The murder of an anti-fascist rapper in 2013 dealt a severe blow to Greece's extremist, virulently anti-immigrant political party Golden Dawn, whose popularity had been increasing (relatively unchecked) since 2010. The party, which rejects the neo-Nazi label that many have applied to it, provoked a national outcry in September after a party sympathizer confessed to killing Pavlos Fyssas. What was perhaps most surprising was the decisive action taken by the government: within two months of the murder, the leader of Golden Dawn, Greece's third-most popular party, was arrested (along with eight of his deputies and fellow parliamentarians), and the party was stripped of its state funding.
The Greek government's action against Golden Dawn marks the first time in decades that sitting parliamentarians—who normally have immunity—have been arrested. The prosecutor's report outlining the legal basis for the arrests said the party's structure parallels a military-type operational force that attacks mainly immigrants and its actions mirror those of a criminal organization.
Foreigners have served as a popular scapegoat in recession-scarred Greece, where nearly 60 percent of youth are unemployed and without prospects, former middle-class citizens are forced to line up at food banks, and a seemingly unending flood of unauthorized immigrants is viewed as competing with natives for scarce resources. Golden Dawn has been able to exploit the undercurrent of immigration-related anxiety running through the country, leading numerous indiscriminate intimidation campaigns and violent attacks on immigrants. Party leaders have also launched several highly visible symbolic campaigns, including providing escort services to elderly citizens in immigrant-dense neighborhoods, and in May 2013 attempting to serve free food during Easter to "native Greeks only." At a charity event, a Golden Dawn member of parliament attempted to attack the mayor of Athens, who had banned such exclusionary activities in Athens' main square.
A Tipping Point
Outsiders have long accused Greek police and politicians of looking the other way in the face of the violence—until now. The Fyssas murder prompted the government to officially designate the party a criminal organization. While some commentators cheered Golden Dawn's reversal of fortune, celebrations may be premature: a retaliatory strike in November 2013, in which two Golden Dawn members were murdered, seems to be restoring some of the party's support. The party's approval ratings began to rebound after the retaliatory murders, for which a previously unknown leftist group claimed responsibility. Against the backdrop of a society stretched to the breaking point after years of austerity and rampant unemployment, Public Order Minister Nikos Dendias warned of "the beginning of a spiral of terrorist attacks and a bloody vendetta with insecurity spreading in society."
Experimenting with Different Scapegoats
Far-right parties elsewhere in Europe have experimented with different scapegoats to explain society's woes, but immigrants and minorities have been the most highly visible targets. The Netherlands' Geert Wilders is most famous for his public anti-Muslim stance (opining for example that the "specter of Islam is haunting the free world"); France's Marine LePen took over a party well known for its earlier anti-Semitism and sustained anti-immigrant rhetoric; and Hungary's far-right Jobbik party has openly targeted both Jews and Roma. But far-right groups are far from being "single-issue" parties; in fact, they seemingly target foreigners when it is most politically expedient. Most such groups select from a cocktail of insecurities afflicting society—including rapid cultural change, deep economic distress, the typical tensions between a country's central and regional governing bodies, growing inequality, and security concerns—gaining strength by stoking fears that those in power (at all levels) are not in control.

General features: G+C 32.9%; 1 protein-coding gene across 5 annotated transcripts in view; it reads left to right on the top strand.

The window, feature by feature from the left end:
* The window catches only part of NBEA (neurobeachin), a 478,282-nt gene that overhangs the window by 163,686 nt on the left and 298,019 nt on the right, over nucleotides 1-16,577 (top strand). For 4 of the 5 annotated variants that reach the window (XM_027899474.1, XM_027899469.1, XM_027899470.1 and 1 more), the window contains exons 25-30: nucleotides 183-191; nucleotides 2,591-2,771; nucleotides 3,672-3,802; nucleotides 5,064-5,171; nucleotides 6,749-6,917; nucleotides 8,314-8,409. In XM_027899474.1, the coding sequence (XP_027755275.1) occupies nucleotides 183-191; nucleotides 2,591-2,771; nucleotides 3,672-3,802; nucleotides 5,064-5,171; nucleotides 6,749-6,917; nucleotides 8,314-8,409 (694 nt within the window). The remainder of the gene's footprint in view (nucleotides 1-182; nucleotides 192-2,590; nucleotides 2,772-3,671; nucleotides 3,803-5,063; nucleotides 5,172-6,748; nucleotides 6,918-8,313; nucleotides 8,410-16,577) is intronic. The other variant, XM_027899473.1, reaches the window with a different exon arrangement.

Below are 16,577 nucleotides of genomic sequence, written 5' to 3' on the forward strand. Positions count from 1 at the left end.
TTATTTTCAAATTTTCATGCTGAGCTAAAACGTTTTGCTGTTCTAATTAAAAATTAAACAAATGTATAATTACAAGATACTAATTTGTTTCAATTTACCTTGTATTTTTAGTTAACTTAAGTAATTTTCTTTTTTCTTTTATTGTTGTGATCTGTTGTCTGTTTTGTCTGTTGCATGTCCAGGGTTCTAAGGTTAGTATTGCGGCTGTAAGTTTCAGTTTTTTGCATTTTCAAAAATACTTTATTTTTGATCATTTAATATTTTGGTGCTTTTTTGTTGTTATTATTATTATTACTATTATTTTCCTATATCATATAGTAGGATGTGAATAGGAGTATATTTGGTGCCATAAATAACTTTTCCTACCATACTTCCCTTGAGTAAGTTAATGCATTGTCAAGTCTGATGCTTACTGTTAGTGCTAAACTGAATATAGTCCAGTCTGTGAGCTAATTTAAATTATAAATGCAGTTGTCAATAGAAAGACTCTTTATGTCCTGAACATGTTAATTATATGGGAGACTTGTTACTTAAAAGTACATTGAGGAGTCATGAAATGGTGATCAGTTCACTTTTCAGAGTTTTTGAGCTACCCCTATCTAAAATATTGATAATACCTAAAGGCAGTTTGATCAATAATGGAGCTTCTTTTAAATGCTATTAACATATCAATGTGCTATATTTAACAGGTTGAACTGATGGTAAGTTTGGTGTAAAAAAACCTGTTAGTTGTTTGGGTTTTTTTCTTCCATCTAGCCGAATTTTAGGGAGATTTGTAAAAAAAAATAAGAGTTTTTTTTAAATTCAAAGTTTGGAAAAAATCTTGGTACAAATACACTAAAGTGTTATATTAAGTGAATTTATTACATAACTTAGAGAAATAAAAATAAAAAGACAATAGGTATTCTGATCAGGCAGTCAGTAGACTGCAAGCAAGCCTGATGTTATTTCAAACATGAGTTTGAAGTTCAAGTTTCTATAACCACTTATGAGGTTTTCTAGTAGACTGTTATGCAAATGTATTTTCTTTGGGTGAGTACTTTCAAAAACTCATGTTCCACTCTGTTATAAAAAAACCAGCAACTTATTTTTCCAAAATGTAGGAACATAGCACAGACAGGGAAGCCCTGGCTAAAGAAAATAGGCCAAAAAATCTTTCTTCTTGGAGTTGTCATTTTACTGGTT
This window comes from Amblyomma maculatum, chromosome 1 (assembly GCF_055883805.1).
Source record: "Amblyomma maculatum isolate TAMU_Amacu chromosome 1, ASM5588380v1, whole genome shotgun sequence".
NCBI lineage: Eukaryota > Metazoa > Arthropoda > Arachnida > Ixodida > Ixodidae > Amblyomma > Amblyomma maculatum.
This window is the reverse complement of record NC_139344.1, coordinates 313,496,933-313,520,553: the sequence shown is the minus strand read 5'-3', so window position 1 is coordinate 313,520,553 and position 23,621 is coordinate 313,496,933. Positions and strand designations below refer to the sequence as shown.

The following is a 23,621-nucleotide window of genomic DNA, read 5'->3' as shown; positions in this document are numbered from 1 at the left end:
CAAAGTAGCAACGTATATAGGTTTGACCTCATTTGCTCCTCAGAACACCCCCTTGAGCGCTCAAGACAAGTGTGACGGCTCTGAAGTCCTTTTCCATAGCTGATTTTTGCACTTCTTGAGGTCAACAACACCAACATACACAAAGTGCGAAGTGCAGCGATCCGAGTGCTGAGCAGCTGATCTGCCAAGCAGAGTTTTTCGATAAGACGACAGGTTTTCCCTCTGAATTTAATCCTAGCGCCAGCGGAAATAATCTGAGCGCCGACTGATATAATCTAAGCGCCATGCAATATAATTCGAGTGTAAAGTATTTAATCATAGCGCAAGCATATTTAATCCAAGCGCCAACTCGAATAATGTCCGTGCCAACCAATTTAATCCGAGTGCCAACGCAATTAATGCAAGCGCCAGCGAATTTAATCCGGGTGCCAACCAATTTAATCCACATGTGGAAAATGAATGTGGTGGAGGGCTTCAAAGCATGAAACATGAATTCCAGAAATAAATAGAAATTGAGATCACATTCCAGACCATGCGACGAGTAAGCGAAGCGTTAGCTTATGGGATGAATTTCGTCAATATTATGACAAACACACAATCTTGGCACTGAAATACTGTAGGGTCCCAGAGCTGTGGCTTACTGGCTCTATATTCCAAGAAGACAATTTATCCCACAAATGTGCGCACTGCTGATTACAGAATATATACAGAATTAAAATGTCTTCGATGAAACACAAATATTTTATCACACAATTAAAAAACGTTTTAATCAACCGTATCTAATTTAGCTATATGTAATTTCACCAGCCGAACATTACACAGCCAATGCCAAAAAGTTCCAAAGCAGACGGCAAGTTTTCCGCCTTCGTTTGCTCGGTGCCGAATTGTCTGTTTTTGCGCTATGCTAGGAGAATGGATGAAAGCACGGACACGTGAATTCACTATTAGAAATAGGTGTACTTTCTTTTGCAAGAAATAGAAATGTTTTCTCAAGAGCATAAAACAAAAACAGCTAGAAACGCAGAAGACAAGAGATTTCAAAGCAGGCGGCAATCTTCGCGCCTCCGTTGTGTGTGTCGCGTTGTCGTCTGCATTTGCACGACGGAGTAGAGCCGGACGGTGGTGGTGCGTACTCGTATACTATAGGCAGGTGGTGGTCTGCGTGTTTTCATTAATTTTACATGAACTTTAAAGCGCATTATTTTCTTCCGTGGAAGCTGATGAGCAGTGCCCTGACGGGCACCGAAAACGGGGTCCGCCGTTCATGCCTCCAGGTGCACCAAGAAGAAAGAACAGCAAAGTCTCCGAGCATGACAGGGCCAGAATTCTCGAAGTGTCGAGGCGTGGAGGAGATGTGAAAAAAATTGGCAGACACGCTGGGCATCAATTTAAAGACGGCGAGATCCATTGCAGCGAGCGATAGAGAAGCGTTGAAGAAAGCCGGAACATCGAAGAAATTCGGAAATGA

A repeat "culprit" is Europe itself. The target seems to be the (growing) role of Brussels—seen as strengthening its own power at the expense of average citizens—casting the European Union itself as the villain. This anti-establishment strand has been gaining popularity across the continent. A senior leader of Hungary's Jobbik party recently burned an EU flag to rally his supporters. And most notably, Wilders and Le Pen announced in November 2013 that they plan to form a new euroskeptic alliance ahead of the May 2014 European Parliament elections (along with Italy, Sweden, and Belgium) to "fight this monster called Europe."
These politicians are betting that their common disdain for Brussels can bridge their ideological differences—and also give them a boost in the polls. But while anti-Brussels rhetoric is the rallying cry, the effect could be to amplify distrust of the "other"—particularly foreigners and minorities. (See Issue No. 5: Is Europe Faltering in Addressing Its Multiple Migration Challenges?)
Combating this will be no easy task. Governments all across Europe will have to convince their electorates that they have a solution for real problems like catastrophic unemployment (especially of youth and minorities), poverty, and social unrest. Otherwise, the risk is that Europeans will seek answers from the skeptics in 2014.
Agence France Presse. 2013. Greek minister fears more unrest after political murders. November 11, 2013. Available online.
Associated Press. 2013. Greece's neo-Nazi Golden Dawn's No. 2 official arrested. September 30, 2013. Available online.
Economist, The. 2013. Greece's neo-Nazis: Breakthrough or backlash. October 5, 2013. Available online.
Ekathimerini. 2013. Golden Dawn: From fringe group to game changer. October 1, 2013. Available online.